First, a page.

Cultivate Kansas City's Newsletter - September 2015
Field Notes from the Gibbs Road Farm
By Josh Smith, farm manager, Gibbs Road Farm
It’s easy to forget that progress is the accumulation of small steps over time rather than one, giant sudden leap.
Looking back on the farm this summer, I am excited to see so many “small” steps that seemed mundane at the time, but have put Gibbs Road Farm in a new position within a quarter.
The crew and I have worked hard to stay a step ahead of the land, anticipating the next season and its needs. And we are proud of how that allowed us to work more confidently and calmly through the summer. Despite the major roadblock of the greenhouse roof breaking, our fall plants were ready to be planted in the ground in late August, right on schedule. Anticipating this year’s winter storage and sales needs, we’re also planning for a new walk-in cooler and storage container, which should be in place by December.
Progress also has to be in harmony with nature, which is something that people often try to fight. As farmers, we have to listen to nature and the needs of our fields, accepting the ways that our expectations are not always met. This summer’s excess rain resulted in slightly lower harvest yields. But we’ve started using landscape fabric to help control weeds, soil moisture, and seeding schedules. This allowed us to manage what nature provided this summer, and kept us feeling positive about the ways Gibbs Road Farm consistently maintains a solid, respectable harvest to feed our city on such a small, vulnerable piece of land.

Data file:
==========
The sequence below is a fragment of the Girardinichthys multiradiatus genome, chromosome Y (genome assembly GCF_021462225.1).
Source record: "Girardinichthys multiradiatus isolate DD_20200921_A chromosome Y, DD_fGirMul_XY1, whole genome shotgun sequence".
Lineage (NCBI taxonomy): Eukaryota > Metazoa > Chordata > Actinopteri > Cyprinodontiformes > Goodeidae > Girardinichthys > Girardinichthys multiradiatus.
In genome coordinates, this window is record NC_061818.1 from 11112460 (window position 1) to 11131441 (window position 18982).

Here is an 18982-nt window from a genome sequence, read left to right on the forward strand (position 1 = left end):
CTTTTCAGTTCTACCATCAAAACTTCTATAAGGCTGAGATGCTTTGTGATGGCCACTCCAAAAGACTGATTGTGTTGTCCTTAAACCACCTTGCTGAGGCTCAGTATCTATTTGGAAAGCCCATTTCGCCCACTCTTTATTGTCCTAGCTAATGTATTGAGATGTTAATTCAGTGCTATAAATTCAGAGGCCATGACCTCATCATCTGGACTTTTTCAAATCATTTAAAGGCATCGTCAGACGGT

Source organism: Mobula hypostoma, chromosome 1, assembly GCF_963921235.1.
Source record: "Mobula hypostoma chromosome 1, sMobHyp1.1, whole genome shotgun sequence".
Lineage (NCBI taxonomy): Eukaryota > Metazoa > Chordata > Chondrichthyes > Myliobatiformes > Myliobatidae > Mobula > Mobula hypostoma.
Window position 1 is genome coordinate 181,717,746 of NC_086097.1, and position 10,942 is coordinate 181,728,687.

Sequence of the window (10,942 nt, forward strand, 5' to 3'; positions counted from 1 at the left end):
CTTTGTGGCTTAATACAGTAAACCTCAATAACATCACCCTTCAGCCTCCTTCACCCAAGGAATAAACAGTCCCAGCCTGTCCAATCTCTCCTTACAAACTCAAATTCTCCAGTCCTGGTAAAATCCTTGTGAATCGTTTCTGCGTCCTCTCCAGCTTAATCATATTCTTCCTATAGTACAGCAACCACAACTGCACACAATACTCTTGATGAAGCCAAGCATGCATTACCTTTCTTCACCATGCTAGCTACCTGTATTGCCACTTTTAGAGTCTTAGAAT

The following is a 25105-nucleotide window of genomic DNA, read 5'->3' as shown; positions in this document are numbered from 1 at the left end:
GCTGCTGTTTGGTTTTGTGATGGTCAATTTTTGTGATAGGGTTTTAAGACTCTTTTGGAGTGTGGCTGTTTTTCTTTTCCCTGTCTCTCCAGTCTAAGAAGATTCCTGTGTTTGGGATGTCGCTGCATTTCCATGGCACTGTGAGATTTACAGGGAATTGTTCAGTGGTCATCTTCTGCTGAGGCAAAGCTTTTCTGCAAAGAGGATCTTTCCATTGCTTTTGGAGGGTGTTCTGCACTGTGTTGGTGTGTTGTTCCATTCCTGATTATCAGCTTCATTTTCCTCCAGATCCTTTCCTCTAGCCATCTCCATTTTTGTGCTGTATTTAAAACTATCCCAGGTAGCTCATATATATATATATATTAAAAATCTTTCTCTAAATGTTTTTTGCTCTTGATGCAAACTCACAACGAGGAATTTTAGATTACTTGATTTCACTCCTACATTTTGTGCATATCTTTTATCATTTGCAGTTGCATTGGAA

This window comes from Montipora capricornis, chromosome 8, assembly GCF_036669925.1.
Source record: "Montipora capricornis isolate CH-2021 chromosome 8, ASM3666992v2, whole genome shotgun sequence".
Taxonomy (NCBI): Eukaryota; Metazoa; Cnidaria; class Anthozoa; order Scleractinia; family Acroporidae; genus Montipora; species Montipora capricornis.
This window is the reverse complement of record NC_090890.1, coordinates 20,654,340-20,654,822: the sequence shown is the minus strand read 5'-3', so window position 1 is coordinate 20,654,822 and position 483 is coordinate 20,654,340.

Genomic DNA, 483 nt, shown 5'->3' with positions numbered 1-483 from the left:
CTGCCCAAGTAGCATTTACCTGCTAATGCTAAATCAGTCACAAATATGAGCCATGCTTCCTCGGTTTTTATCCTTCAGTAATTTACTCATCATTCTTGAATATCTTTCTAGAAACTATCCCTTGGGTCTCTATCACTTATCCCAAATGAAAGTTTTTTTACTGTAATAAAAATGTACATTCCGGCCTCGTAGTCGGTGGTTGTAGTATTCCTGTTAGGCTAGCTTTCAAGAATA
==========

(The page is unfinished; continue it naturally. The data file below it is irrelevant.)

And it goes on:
Despite our tiny footprint, our impact on the community continues to grow.
Over the summer we benefitted from the hard work of two long-term interns who joined us to conduct University-sponsored research and experience personal and professional development.
Additionally we’re starting to leverage the multi-faceted talents of our volunteers, two of whom designed and built a root vegetable washer this summer. It’s a relatively simple addition to our washstand area, but saves us nearly three hours of time each week. We’ve also collaborated with our produce customer, Heirloom Bakery and Hearth, to plant and maintain their cafe garden in Brookside, and are slowly but surely gaining more restaurant clients to secure our sales market as CSA tapers off for the winter.
One thing I love about farming with Cultivate Kansas City is the way that – as an organization – we’re able to do so much more than I ever could as an independent farmer. Events like the Urban Grown Tour, which our staff worked countless hours to run, gave me a better appreciation for the way thaturban farming is an interdependent, citywide effort to make our food culture more environmentally and socially sustainable. We’re really making progress in Kansas City’s food culture, with the small steps we’re all taking. And, in our small and relatively mundane ways, we are building something new and beautiful.